Legislative Assembly for the ACT: 2018 Week 4 Hansard (12 April) . .
As with greyhound racing in this region, the rumours of the death of Cheech have been vastly exaggerated. He is alive and well and enjoying life, as most greyhounds in this area do. Again I must thank the minister for contributing to my ever-growing social media traction figures. It is good to see that once the minister's staff have finished trawling through race videos, desperately hoping to find carnage, they can still spend so much time on my Facebook page.
After leaving this chamber, and in discussions with the media, the minister also asserted that the Canberra Liberals have somehow dropped the claim that the Canberra Greyhound Racing Club has an unblemished animal welfare record, which is quite simply not the case. In this chamber I have specifically asked the minister to detail every single animal welfare breach recorded by the Canberra Greyhound Racing Club or at the club in their nearly four decades of operation, and the minister has confirmed that there have been no animal welfare breaches.
The minister made mention of a number of incidents involving the death of dogs at the Canberra track since the announcement of the ban. If the minister believes that there have been animal welfare breaches involved in these incidents, surely as minister he can refer them to Access Canberra. He has not done that. Those incidents are not being investigated and the 100 per cent animal welfare record of the Canberra Greyhound Racing Club remains intact.
The great Community Values is going around again on Sunday night. Again the offer is open to all those in the chamber. He has drawn awkwardly in box 8. He is in the 10th race. We would love to see you there.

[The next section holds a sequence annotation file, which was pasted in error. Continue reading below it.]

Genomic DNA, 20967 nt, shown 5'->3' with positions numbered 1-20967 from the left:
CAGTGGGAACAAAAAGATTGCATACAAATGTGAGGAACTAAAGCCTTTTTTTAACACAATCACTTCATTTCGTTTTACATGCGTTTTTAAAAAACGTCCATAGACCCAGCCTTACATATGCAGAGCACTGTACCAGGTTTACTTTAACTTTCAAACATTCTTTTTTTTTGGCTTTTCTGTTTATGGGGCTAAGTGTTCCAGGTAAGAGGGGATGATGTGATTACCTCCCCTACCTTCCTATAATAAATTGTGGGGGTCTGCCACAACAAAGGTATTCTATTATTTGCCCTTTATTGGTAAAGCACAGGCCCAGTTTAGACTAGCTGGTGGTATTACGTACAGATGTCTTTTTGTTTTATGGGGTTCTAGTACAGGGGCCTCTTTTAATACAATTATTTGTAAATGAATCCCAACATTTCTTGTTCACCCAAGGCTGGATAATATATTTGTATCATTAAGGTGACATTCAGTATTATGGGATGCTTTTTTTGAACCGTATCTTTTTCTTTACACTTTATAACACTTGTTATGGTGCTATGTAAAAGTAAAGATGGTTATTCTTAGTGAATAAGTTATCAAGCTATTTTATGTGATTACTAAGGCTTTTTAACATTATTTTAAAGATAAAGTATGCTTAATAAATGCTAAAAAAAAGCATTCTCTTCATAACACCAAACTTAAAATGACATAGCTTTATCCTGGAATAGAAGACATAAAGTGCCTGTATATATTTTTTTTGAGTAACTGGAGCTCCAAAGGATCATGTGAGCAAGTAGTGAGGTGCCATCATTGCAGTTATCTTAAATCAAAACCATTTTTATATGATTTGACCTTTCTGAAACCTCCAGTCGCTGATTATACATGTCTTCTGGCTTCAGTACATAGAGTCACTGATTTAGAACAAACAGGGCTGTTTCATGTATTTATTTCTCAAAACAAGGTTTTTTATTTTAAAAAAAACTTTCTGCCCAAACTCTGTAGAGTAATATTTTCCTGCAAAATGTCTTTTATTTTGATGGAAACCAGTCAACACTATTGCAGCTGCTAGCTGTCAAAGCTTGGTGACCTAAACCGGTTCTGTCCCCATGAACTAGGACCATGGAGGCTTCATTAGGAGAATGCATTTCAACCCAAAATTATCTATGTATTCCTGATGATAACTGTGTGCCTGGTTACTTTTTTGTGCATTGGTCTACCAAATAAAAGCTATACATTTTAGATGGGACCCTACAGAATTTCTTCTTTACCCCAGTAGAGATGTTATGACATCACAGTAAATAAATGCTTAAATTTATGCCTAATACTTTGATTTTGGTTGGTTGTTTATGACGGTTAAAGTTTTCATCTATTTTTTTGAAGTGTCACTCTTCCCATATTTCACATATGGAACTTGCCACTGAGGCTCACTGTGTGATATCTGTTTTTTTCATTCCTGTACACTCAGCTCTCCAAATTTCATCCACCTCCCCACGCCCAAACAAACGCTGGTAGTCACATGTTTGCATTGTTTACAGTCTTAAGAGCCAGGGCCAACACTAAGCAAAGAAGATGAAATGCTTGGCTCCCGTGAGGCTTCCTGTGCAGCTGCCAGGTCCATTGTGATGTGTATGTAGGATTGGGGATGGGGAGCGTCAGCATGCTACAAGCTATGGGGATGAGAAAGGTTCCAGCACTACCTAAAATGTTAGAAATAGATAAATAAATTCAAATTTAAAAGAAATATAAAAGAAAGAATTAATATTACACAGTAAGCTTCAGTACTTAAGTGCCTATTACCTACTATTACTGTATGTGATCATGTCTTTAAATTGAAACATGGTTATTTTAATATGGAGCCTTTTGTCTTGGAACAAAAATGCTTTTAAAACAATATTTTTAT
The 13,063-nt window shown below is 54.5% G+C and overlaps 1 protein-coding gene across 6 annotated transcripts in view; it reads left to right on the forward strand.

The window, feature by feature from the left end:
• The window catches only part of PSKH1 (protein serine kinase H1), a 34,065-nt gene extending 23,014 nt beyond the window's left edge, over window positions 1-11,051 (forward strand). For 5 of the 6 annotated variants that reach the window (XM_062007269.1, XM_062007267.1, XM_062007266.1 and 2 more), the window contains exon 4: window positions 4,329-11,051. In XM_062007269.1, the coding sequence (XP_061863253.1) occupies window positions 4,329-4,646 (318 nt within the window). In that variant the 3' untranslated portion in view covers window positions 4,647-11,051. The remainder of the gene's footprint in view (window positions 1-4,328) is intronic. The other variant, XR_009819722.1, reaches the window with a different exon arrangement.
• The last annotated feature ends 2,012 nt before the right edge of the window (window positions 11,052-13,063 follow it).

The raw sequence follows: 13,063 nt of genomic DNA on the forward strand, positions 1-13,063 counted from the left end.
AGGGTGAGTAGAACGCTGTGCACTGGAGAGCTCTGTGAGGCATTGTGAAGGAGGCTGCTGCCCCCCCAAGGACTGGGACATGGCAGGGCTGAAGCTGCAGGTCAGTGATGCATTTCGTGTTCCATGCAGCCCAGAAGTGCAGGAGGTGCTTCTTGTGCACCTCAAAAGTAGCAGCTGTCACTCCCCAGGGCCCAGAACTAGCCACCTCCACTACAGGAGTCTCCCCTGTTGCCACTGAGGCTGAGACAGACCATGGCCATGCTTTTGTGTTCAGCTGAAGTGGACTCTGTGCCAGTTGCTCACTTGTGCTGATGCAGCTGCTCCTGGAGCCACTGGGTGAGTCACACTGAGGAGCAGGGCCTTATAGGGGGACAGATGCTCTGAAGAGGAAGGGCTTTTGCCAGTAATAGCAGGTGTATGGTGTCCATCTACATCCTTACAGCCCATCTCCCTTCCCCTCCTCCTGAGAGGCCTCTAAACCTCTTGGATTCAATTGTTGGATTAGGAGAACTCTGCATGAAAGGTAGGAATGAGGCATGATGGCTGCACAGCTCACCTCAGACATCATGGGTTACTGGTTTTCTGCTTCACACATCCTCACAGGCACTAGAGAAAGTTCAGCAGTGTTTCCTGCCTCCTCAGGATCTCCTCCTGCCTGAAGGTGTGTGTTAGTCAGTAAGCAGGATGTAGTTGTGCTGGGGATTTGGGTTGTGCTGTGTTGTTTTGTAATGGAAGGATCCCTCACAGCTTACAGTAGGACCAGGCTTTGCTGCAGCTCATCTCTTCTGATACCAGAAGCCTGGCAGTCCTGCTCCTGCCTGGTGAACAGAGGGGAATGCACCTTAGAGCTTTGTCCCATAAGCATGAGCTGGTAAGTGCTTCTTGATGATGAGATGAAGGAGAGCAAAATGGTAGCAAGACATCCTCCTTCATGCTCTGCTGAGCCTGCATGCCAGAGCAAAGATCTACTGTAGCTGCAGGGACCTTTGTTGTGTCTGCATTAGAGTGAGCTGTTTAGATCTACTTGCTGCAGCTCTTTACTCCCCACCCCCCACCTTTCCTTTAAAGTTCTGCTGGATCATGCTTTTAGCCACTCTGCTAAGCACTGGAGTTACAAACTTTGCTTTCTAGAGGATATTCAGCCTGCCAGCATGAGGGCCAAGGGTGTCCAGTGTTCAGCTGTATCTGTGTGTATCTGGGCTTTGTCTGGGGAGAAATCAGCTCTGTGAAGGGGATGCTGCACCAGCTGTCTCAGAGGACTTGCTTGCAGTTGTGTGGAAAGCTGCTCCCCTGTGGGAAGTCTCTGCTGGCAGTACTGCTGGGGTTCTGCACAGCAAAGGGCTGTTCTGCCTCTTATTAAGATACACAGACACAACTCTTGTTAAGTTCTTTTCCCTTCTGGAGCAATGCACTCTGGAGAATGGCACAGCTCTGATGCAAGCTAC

ACT Beekeepers Field Day
MR STEEL (Murrumbidgee) (4.33): Would you bee-lieve it, another year has gone by and I have attended my second ACT Beekeepers Field Day. I can confirm that the event was buzzing, and I was on my best bee-hive-iour. But let me not sting you with any more bad jokes. This is quickly turning into a bee-grade speech. I am aware that Mrs Dunne has said in this place, "Mr Steel does not know how to joke," so I will stop these bad jokes and get onto the bees-ness of this adjournment speech because bees are vitally important to the ACT. They are the bee's knees.
Bees are crucial to the natural environment. They pollinate crops and wild flowers as well as support wider biodiversity. Two-thirds of Australian agricultural output is dependent on honey bees, and it has been discovered that bees have a positive impact on yield and quality of our crops. Without pollination by bees, food security is at risk, which means less food and less variety for everyone. There is a critical role played by bees and other pollinators and without a healthy pollinator population the ecological balance of the world is in danger.
In November last year Bunnings announced their plans to remove a pesticide known as neonicotinoids from their stores. There has been some concern about the pesticide, and some research has indicated that neonics may have a negative impact on bee reproduction as well as affecting bees' navigation and immunity and bees not finding
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